Repository is archived
No commit activity in last 3 years
No release in over 3 years
There's a lot of open issues
Extends Trusty CMS Layouts to support multiple sites, defined by domain


 Project Readme

Multi Site

Gem Version

Created by Sean Cribbs, November 2007. Inspired by the original virtual_domain behavior.

Multi Site allows you to host multiple websites on a single TrustyCMS installation.


This fork adds a flexible but robust way to scope model classes to the current site. It's just a framework - nothing is scoped by default - but very easy to apply. See under scoped resources below.


Fairly solid now and quite thoroughly tested. Should be a drop-in replacement for the standard multi_site. The interface is about to change, but the present one will still be supported.


I've just changed the site-finding logic so that Site.default is called in any circumstances. It makes life much easier in tests and console and should let me take out a lot of conditional code. It shouldn't affect normal use, but you know. Please let me know if anything goes wrong.


There are no absolute requirements but you will need to install our submenu extension since that has taken the job of showing the site-chooser above any site-scoped index page.


$ git submodule add git:// vendor/extensions/multi_site
$ rake trusty:extensions:multi_site:migrate
$ rake trusty:extensions:multi_site:update


This differs from the original in that it will create a default site if none exists, but this should happen invisibly.

This version of multi_site does cause failures in Trusty's main tests, usually when a site is required but the tests don't supply it. I will probably add a 'lax mode' at some point that doesn't mind if no site is defined.

Scoped resources

If you want to site-scope a model class (let's say you want your assets to be site-specific as well as your pages), all you have to do is add a line to the top of the class:


If you want the option to share some instances between sites (say you want some of your users to be confined to one site but a few admin users to see all of them):

is_site_scoped :shareable => true

The scoping takes effect at the ActiveRecord level - it wraps with_scope round every call to find (actually, to find_every) and a few other methods. If an object is out of site scope it is as though it didn't exist. This usually means your controller and view code hardly need to change at all: they just see fewer objects. You can fine-tune the scoping by specifying the site_scope_condition method in each scoped class.

If a site-scoped class includes any calls to validates_uniqueness_of, those too will be scoped to the site. There's a hack there, though: the validations are defined with the model and saved as procs which causes all sorts of misery when you want to change them. Instead we've alias_chained the validates_uniqueness_of method to apply scope from the start. This has to happen very early in the initialisation procedure, when we don't really have much configuration information, so the uniqueness validation scope is applied to every model with a site_id column. I hope to find a better solution but it does work.

Please Note: a site_scoped class must be watched by the UserActionObserver in order to get the before_validation hook that sets the site id.

There is, or will soon be, more about this in the wiki and one day I'll get round to posting some proper documentation.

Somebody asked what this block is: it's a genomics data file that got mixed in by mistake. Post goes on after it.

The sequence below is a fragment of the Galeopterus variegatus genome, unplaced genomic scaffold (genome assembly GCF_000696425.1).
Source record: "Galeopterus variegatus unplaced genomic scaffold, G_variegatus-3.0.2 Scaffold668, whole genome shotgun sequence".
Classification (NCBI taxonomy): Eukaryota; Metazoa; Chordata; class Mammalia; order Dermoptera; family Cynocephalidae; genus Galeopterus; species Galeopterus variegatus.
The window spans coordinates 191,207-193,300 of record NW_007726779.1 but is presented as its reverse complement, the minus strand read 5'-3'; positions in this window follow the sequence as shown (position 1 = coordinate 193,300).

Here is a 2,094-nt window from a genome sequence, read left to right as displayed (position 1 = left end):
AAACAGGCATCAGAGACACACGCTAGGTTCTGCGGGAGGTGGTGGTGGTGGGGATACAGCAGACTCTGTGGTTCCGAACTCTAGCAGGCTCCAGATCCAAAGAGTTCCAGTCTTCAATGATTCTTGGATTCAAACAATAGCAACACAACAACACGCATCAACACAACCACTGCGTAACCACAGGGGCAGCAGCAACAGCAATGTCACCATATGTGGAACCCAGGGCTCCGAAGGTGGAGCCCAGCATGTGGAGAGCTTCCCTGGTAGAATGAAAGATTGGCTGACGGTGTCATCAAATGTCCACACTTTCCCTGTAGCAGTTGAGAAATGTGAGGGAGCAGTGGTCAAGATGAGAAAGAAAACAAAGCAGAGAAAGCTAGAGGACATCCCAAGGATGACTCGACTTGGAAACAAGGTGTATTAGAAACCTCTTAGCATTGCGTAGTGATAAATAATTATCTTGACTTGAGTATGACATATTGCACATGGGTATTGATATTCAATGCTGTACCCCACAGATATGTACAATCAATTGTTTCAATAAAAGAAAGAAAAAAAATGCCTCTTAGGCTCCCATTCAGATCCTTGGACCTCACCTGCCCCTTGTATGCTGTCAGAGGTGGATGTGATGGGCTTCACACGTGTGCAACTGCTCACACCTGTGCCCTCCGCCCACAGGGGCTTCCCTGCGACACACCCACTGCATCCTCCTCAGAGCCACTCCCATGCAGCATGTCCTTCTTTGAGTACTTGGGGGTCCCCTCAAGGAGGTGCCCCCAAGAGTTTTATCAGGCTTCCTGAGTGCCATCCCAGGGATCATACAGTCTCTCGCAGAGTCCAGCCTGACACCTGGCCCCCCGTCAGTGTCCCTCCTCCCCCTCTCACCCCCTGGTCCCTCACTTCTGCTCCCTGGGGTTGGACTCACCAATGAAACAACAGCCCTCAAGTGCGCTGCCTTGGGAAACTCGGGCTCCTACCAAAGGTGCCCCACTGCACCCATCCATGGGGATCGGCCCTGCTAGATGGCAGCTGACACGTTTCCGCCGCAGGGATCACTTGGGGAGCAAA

The scoped_admin extension uses this method to confine layouts, snippets and (some) users to sites. It only takes four lines of code and two partials.

We've also shrunk the paperclipped_multi_site extension to a one-liner.

Our reader extension - which handles the mechanics of site membership - is site scoped if this extension is present. It includes a useful fake_site_scope class that drops a warning in the log if site-scoping is not possible but otherwise lets the extension work in a single-site installation.


Is one of the main goals. A couple of our clients are very security-conscious and we needed something in which there was no risk at all of the wrong person seeing a page. This will make more sense when I publish the reader-groups extension), which is next. If you see a loophole we'll be very glad to know of it.

Questions and comments

Would be very welcome. Contact Will on will at or drop something into lighthouse. Github messages also fine.

Original multi_site

Each site has its own independent sitemap/page-tree and these attributes:

  • name: Whatever you want to call the site
  • domain: A Ruby regular expression (without the //) to match the request against
  • base_domain: A canonical domain name for doing quicker matches and for generating absolute URLs against
  • homepage_id: The numerical database ID of the root page (usually you can just leave this alone).

Included images are slightly modified from FamFamFam Silk Icons by Mark James:


  1. Unpack/checkout/export the extension into vendor/extensions of your project.

  2. Run the extension migrations.

    $ rake production db:migrate:extensions

  3. Run the extension update task.

    $ rake production radiant:extensions:multi_site:update

  4. Restart your server

Other Extensions

Multi Site allows you to customize routes within your other extensions. To restrict a route to a particular site, pass the site's name into the conditions hash:

map.resources :things, :conditions => { :site => 'My Site' }

You can also scope a route to multiple sites with an array:

map.resources :things, :conditions => { :site => ['My Site', 'Your Site'] }


Thanks to Digital Pulp, Inc. for funding the initial development of this extension as part of the project.